When I spoke to the broadcaster Andrew Neil, chairman of judges for the Costa Prize earlier this year, there was a definite twinkle in his eye when he admitted that there had been a "robust argument" among the jurors about whether to reward Jo Shapcott's book of poetry, Of Mutability, or Maggie O'Farrell's novel The Hand That First Held Mine. In the end, the prize went to the poet, but not before "a lot of anguish". Secretly, I think he loved the debate.
Neil admitted that it hadn't been a unanimous decision - and they rarely are in such prizes. But usually the dissenters are at least happy for the winner - and don't make their distaste for the decision as public as Callil. Usually. The Man Booker Prize is so proud of its "first controversy" in 1971, that it recounts it on its website. One of the judges, Malcolm Muggeridge, withdrew from the panel (before the winner had been announced), saying he was "nauseated and appalled" by the standard of submissions. Time has not been kind to his decision: the shortlist included Doris Lessing and VS Naipaul - who would both go on to be awarded the Nobel Prize for Literature (incidentally, the one award Philip Roth would, it is said, rather like).
The Booker's history is pockmarked with oversensitive judges prone to something of a flounce if things don't go their way. Nicholas Mosley should perhaps have learnt from Muggeridge's experience before resigning from the 1991 panel despairing of a shortlist that included Ben Okri's magical African odyssey Famished Road. He's since admitted that he resigned in a huff and that Okri's book was beautifully written. But for proper childish foot-stamping antics, it's difficult to see past the 1977 chairman Philip Larkin, who was perhaps being a little extreme when he threatened to jump out of the window if Paul Scott's Staying On didn't win. Thankfully for all involved, it did.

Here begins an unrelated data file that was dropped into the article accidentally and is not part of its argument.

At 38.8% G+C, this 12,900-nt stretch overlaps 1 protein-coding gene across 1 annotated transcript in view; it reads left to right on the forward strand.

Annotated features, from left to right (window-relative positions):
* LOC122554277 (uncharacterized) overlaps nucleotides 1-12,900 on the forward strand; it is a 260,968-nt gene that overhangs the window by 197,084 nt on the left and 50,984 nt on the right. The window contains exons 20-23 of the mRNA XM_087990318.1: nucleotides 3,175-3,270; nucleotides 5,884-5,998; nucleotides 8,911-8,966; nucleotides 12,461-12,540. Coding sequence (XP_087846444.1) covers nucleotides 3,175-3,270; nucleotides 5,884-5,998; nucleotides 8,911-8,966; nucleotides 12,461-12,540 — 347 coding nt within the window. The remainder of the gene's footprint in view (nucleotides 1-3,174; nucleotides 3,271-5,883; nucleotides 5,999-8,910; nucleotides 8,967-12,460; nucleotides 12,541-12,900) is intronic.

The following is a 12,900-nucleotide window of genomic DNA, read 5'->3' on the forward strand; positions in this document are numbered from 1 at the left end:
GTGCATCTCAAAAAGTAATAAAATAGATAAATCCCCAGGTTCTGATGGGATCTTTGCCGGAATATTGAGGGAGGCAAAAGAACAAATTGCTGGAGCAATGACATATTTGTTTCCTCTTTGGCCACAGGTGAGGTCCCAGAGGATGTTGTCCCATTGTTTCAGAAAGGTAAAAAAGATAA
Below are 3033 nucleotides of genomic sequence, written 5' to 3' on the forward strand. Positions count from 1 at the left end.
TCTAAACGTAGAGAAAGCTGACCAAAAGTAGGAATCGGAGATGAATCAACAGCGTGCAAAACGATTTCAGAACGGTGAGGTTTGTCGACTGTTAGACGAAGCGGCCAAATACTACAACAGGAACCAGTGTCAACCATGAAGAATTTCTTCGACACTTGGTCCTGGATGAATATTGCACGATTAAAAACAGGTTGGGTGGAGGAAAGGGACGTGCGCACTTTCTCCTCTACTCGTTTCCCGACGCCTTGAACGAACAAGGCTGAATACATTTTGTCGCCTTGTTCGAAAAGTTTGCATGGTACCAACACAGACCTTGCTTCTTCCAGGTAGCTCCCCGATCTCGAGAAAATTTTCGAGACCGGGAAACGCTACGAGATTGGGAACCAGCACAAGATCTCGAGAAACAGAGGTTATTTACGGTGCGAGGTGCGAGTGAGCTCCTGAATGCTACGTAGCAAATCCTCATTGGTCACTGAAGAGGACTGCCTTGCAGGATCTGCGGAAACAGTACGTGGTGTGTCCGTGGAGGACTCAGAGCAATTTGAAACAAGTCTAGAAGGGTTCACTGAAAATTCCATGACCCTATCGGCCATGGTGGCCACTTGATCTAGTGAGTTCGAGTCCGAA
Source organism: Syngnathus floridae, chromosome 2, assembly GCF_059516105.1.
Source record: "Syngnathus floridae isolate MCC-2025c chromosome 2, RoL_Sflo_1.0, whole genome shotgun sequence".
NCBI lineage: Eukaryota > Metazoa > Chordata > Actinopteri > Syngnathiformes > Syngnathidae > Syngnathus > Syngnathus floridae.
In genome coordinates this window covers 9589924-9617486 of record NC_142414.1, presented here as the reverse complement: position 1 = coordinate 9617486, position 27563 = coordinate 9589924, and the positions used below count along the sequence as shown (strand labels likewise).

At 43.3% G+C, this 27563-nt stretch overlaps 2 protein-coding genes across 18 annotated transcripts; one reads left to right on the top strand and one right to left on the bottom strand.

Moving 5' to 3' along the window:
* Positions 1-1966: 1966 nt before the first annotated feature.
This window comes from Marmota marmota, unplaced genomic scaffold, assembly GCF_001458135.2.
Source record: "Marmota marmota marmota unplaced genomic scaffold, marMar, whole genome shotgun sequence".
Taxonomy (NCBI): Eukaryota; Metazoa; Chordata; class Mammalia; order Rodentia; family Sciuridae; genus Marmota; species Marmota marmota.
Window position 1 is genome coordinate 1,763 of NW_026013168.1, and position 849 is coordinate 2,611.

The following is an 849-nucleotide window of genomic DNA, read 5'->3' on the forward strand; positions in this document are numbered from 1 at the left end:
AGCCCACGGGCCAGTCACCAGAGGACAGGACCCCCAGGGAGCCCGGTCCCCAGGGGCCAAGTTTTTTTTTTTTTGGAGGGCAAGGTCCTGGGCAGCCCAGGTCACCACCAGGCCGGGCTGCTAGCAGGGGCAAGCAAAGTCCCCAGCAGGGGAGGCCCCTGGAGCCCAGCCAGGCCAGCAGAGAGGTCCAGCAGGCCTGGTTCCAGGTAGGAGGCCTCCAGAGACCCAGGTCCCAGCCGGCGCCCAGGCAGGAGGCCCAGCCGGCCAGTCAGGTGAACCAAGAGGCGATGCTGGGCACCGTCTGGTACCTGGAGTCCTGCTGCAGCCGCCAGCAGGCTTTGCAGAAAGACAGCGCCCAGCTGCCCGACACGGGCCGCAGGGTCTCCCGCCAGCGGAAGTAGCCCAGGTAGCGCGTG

But read the thoughts of any judge in any year of the Booker, and they're basically the same: they go to the meetings with their favoured book, and no amount of discussion will change their view. As John Sutherland said at the launch of the 2005 prize: "At the beginning you have a very civilised conversation and everybody likes each other. Then there's the longlist, and there's friction and heat. Tempers begin to fray, and then there's battle, head to head. After that there's the shortlist and people walk out and so forth. So it goes from civilised conversation to world federation wrestling match. Finally you are locked away like cardinals in enclave and in the end the smoke comes out."